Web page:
Unless we're running out of fiber, I'd say this is a deployment of otherwise idle resources. And we need more, rather than fewer jobs for our newly trained computer science majors.

    1. Well, the Keynesian theory says that although that seems like a waste, and usually is, occasionally it's actually not a waste!

    2. Also the Keynesians would point out that the same multiplier effects that sometimes come from wasteful investment could also be produced by smarter investment.

      If the primary impact of some investment is -5 utils, but it produces +10 utils of additional multiplier effect benefits, and it is compared to an alternative that produces the the same +10 multiplier effect with a +5 primary effect, then while both investments have a positive net utility, you should definitely choose the second.

      Why pay people to bury money in bottles when you could pay the same amount of people the same amount of money to plant trees?

    3. Anonymous4:14 AM

      Not a fan of HFT, but HFT was mostly financed by credit that would *not* have have otherwise been created, by private banks. Is there some shortage of networking gear in some other part of the economy that would have provided +10 utils? If not, then the marginal demand created for networking gear was additive to GDP.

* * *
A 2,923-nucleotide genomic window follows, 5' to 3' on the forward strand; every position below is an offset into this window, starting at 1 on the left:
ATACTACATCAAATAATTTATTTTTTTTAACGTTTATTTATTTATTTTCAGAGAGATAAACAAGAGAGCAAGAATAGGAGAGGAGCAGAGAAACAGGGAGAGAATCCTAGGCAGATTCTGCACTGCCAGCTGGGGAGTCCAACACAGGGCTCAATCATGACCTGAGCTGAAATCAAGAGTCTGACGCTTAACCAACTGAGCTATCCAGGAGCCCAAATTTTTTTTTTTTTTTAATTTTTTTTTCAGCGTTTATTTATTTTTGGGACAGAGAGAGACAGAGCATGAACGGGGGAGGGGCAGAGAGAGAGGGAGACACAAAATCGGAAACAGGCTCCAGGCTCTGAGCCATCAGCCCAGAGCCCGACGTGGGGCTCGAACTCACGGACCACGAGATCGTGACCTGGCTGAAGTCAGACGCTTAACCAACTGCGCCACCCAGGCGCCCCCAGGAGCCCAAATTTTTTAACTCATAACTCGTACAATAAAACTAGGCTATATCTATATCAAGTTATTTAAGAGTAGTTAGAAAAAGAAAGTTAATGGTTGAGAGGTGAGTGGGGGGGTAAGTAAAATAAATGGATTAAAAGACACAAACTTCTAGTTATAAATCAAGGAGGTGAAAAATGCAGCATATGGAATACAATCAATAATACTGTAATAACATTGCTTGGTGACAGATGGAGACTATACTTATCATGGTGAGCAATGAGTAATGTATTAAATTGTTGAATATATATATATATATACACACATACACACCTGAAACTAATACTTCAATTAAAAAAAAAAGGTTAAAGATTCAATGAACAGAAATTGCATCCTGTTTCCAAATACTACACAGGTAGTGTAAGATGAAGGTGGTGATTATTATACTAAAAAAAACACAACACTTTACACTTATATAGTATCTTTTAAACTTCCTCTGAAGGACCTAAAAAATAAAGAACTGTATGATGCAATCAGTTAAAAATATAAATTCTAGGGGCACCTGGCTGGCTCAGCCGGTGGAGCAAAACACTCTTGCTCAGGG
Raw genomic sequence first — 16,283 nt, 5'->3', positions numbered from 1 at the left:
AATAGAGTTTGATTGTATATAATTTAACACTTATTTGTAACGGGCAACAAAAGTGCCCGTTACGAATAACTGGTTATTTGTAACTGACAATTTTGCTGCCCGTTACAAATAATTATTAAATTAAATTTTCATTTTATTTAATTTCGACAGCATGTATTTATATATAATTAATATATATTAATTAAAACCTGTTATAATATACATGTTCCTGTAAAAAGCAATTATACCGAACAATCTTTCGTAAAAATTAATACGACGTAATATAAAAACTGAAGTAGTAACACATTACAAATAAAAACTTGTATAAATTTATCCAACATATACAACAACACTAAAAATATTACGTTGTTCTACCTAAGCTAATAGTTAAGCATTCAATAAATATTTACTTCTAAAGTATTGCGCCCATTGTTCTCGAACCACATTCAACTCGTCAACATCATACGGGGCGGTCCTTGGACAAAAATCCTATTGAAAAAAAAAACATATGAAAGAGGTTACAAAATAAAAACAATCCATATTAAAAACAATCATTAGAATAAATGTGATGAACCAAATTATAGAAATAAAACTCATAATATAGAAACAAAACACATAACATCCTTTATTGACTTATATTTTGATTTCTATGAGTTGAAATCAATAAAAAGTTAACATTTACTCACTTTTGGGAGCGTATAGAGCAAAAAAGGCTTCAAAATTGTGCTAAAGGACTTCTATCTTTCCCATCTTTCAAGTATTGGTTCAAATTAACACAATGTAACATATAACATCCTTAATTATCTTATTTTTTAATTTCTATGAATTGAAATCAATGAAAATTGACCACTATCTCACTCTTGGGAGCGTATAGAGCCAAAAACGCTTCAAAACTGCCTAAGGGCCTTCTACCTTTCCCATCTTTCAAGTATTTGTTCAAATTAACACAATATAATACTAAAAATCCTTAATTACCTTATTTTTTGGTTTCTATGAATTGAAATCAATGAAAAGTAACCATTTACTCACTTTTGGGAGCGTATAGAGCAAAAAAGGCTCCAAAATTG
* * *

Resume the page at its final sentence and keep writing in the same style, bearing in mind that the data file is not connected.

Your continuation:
Why is HFT investment an example of resource opportunity cost, but government does the same thing it's "glorious expansionary Keynesian stimulus for motherland GDP"? When did Krugman suddenly adopt "the Treasury view", or does social opportunity cost only come into play when the private sector invests capital?

    4. Anonymous1:14 PM

      "HFT was mostly financed by credit that would *not* have have otherwise been created, by private banks."

      Please cite your evidence for that claim, because I would love to read it.

  5. "This result is, of course, supported by a long line of academic research into the unimpressive of professional money managers"

    Read that sentence again.

  6. Anonymous7:40 AM

    A couple of thoughts from an HFT trader

    1) HFT existed before Reg NMS. Reg NMS is a big pain for HFT because in order to be fully compliant, it is necessary to spend enormous resources on engineering, legal and compliance. I am not sure who it is good for, but HFT would be better off without it

    2) Social Waste - this is, I am sorry to say, bad economics.